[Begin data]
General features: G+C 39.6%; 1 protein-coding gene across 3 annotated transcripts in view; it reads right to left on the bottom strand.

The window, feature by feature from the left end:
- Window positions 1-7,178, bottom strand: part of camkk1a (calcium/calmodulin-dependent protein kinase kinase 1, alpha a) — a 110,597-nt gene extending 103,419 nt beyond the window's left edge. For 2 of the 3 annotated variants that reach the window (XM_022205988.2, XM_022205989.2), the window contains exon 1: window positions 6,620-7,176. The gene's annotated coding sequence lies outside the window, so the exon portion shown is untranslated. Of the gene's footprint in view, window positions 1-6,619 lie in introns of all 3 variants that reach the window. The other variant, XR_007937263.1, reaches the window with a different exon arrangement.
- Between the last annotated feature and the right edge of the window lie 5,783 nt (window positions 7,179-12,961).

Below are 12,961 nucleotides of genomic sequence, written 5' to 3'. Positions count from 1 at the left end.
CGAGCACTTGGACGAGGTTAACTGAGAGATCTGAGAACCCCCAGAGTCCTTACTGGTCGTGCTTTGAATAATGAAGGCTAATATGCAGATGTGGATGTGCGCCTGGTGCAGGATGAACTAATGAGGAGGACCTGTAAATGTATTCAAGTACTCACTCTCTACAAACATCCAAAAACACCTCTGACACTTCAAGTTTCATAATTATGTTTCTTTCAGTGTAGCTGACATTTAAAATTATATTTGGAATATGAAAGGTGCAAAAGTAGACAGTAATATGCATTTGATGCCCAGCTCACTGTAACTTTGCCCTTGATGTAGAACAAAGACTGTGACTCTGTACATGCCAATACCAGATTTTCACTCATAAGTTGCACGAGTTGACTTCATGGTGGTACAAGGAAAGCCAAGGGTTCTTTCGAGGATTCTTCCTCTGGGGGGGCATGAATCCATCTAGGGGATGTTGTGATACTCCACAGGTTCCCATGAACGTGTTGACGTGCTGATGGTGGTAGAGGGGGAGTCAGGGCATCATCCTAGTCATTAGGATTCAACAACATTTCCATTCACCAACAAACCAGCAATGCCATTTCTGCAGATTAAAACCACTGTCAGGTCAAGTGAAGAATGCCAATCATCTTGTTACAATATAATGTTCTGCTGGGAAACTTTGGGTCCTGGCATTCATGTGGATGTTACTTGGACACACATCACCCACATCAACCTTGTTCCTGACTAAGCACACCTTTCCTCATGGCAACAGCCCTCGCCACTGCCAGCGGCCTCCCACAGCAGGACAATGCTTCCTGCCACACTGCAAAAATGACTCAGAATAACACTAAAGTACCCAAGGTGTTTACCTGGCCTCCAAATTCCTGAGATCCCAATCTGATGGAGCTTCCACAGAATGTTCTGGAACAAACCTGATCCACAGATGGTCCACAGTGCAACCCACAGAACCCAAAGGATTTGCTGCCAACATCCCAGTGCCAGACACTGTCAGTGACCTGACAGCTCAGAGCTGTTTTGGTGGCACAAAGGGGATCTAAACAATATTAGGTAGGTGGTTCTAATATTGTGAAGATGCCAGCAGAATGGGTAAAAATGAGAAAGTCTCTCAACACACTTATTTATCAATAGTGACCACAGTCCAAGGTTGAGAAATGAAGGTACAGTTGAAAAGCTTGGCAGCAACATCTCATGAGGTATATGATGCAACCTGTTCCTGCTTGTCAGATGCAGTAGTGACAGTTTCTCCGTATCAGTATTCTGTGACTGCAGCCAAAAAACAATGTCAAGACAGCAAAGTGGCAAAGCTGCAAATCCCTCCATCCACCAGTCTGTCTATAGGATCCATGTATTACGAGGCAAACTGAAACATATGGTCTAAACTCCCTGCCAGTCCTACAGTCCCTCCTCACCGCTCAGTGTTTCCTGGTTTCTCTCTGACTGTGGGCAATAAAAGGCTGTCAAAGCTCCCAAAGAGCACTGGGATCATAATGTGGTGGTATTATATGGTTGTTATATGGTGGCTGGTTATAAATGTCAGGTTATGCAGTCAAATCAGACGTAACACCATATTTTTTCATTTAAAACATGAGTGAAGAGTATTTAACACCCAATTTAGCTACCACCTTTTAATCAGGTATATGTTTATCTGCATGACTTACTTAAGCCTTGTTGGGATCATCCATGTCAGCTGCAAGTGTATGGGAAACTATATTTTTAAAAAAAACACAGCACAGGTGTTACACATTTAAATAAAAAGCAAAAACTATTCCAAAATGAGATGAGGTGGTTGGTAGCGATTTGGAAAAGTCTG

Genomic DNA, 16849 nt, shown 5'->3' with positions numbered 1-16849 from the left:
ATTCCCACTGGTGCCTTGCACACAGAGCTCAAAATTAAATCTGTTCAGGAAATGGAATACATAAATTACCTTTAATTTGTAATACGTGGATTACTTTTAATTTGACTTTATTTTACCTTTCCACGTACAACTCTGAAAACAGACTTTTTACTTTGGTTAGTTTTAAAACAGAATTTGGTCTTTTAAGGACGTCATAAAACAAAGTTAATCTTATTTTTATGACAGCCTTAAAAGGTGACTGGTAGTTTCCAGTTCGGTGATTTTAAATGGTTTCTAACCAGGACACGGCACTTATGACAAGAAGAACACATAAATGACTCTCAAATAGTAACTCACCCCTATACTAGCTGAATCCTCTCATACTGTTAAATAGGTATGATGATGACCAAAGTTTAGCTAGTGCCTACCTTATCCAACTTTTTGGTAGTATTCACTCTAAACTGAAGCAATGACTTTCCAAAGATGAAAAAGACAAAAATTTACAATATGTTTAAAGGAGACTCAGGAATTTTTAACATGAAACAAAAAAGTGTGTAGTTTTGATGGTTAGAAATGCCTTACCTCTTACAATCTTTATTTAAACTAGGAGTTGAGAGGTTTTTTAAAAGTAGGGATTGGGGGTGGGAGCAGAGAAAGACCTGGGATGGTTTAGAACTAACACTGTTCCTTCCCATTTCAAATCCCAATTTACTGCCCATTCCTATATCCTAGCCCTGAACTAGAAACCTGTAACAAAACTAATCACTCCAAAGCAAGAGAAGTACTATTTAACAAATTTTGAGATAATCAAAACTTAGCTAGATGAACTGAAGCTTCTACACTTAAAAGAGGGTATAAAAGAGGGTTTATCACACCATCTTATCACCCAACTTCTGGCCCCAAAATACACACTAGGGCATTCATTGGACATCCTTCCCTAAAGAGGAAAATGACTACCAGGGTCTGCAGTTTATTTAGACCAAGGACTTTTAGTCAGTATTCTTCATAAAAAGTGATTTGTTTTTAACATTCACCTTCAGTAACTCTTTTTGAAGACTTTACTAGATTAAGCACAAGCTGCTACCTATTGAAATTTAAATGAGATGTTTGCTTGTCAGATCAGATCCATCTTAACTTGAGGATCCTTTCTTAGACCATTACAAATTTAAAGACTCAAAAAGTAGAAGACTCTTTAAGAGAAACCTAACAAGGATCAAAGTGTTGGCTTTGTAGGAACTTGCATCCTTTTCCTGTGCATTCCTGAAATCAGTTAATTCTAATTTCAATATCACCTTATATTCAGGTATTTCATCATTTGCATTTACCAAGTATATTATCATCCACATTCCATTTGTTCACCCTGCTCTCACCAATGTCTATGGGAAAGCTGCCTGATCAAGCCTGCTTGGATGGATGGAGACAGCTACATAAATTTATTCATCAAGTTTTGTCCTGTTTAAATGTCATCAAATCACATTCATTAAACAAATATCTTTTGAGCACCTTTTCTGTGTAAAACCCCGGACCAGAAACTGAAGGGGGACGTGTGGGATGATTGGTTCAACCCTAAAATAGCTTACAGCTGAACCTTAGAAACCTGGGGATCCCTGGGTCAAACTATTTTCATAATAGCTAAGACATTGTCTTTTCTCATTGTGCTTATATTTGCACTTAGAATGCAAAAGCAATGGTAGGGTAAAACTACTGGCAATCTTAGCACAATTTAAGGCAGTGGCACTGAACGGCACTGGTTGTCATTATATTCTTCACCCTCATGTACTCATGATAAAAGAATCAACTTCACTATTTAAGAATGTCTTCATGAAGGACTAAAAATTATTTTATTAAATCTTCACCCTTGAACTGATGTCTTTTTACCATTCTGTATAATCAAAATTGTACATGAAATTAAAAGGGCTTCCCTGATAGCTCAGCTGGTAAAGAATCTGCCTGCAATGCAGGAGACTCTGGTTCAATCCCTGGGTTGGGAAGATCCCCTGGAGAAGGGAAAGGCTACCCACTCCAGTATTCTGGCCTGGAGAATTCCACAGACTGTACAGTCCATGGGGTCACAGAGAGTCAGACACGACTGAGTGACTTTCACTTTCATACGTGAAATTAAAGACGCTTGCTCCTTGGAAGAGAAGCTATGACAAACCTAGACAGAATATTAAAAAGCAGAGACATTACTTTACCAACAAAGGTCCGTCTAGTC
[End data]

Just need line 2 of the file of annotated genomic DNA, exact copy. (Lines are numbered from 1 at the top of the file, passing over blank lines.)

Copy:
The window, feature by feature from the left end: